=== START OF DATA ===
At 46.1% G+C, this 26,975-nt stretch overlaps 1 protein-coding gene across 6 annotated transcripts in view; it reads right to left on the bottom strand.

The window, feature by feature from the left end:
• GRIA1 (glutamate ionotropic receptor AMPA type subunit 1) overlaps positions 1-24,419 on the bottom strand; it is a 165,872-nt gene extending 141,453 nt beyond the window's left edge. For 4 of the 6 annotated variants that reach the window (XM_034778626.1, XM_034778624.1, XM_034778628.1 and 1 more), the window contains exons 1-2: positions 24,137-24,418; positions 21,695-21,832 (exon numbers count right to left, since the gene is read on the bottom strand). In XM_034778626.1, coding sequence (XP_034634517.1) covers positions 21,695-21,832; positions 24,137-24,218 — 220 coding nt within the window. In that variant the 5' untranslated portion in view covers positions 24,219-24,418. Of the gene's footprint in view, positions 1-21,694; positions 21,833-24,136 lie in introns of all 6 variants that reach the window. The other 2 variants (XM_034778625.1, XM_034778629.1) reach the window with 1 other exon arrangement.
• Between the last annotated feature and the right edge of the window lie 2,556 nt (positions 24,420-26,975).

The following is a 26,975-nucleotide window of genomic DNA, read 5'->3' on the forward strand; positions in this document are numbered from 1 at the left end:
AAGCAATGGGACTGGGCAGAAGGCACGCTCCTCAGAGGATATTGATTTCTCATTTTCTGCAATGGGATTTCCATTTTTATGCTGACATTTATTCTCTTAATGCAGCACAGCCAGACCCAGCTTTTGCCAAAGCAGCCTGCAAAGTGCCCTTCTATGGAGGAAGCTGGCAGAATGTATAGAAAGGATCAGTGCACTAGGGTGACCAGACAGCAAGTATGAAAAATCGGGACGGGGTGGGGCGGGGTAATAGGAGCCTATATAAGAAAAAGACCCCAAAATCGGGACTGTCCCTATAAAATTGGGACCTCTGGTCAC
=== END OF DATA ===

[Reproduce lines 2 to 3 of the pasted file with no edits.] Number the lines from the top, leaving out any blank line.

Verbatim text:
The window, feature by feature from the left end:
• GRIA1 (glutamate ionotropic receptor AMPA type subunit 1) overlaps positions 1-24,419 on the bottom strand; it is a 165,872-nt gene extending 141,453 nt beyond the window's left edge. For 4 of the 6 annotated variants that reach the window (XM_034778626.1, XM_034778624.1, XM_034778628.1 and 1 more), the window contains exons 1-2: positions 24,137-24,418; positions 21,695-21,832 (exon numbers count right to left, since the gene is read on the bottom strand). In XM_034778626.1, coding sequence (XP_034634517.1) covers positions 21,695-21,832; positions 24,137-24,218 — 220 coding nt within the window. In that variant the 5' untranslated portion in view covers positions 24,219-24,418. Of the gene's footprint in view, positions 1-21,694; positions 21,833-24,136 lie in introns of all 6 variants that reach the window. The other 2 variants (XM_034778625.1, XM_034778629.1) reach the window with 1 other exon arrangement.